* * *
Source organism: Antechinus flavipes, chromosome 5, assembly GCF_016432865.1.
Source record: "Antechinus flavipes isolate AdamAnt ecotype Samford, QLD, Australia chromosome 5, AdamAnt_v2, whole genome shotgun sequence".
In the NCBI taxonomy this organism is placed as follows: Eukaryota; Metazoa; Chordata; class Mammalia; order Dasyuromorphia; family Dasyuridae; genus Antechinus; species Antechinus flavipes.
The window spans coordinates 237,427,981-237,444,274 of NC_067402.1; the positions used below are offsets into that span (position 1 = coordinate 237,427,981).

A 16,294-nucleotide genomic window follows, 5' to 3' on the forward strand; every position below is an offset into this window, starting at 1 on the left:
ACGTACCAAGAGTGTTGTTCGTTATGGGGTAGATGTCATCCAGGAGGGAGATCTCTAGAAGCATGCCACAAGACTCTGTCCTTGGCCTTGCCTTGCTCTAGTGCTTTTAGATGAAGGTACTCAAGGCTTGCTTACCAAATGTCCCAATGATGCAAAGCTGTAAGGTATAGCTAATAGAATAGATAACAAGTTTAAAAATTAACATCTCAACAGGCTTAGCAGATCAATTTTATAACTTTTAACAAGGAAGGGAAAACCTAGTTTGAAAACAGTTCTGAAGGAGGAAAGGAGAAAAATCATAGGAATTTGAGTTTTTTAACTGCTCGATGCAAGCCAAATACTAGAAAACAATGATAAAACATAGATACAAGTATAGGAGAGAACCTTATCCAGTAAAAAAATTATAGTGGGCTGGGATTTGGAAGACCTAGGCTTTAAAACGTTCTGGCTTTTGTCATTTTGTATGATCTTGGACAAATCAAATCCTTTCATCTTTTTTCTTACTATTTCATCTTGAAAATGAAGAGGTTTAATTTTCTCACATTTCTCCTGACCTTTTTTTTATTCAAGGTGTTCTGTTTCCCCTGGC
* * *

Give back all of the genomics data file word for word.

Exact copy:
Source organism: Antechinus flavipes, chromosome 5, assembly GCF_016432865.1.
Source record: "Antechinus flavipes isolate AdamAnt ecotype Samford, QLD, Australia chromosome 5, AdamAnt_v2, whole genome shotgun sequence".
In the NCBI taxonomy this organism is placed as follows: Eukaryota; Metazoa; Chordata; class Mammalia; order Dasyuromorphia; family Dasyuridae; genus Antechinus; species Antechinus flavipes.
The window spans coordinates 237,427,981-237,444,274 of NC_067402.1; the positions used below are offsets into that span (position 1 = coordinate 237,427,981).

A 16,294-nucleotide genomic window follows, 5' to 3' on the forward strand; every position below is an offset into this window, starting at 1 on the left:
ACGTACCAAGAGTGTTGTTCGTTATGGGGTAGATGTCATCCAGGAGGGAGATCTCTAGAAGCATGCCACAAGACTCTGTCCTTGGCCTTGCCTTGCTCTAGTGCTTTTAGATGAAGGTACTCAAGGCTTGCTTACCAAATGTCCCAATGATGCAAAGCTGTAAGGTATAGCTAATAGAATAGATAACAAGTTTAAAAATTAACATCTCAACAGGCTTAGCAGATCAATTTTATAACTTTTAACAAGGAAGGGAAAACCTAGTTTGAAAACAGTTCTGAAGGAGGAAAGGAGAAAAATCATAGGAATTTGAGTTTTTTAACTGCTCGATGCAAGCCAAATACTAGAAAACAATGATAAAACATAGATACAAGTATAGGAGAGAACCTTATCCAGTAAAAAAATTATAGTGGGCTGGGATTTGGAAGACCTAGGCTTTAAAACGTTCTGGCTTTTGTCATTTTGTATGATCTTGGACAAATCAAATCCTTTCATCTTTTTTCTTACTATTTCATCTTGAAAATGAAGAGGTTTAATTTTCTCACATTTCTCCTGACCTTTTTTTTATTCAAGGTGTTCTGTTTCCCCTGGC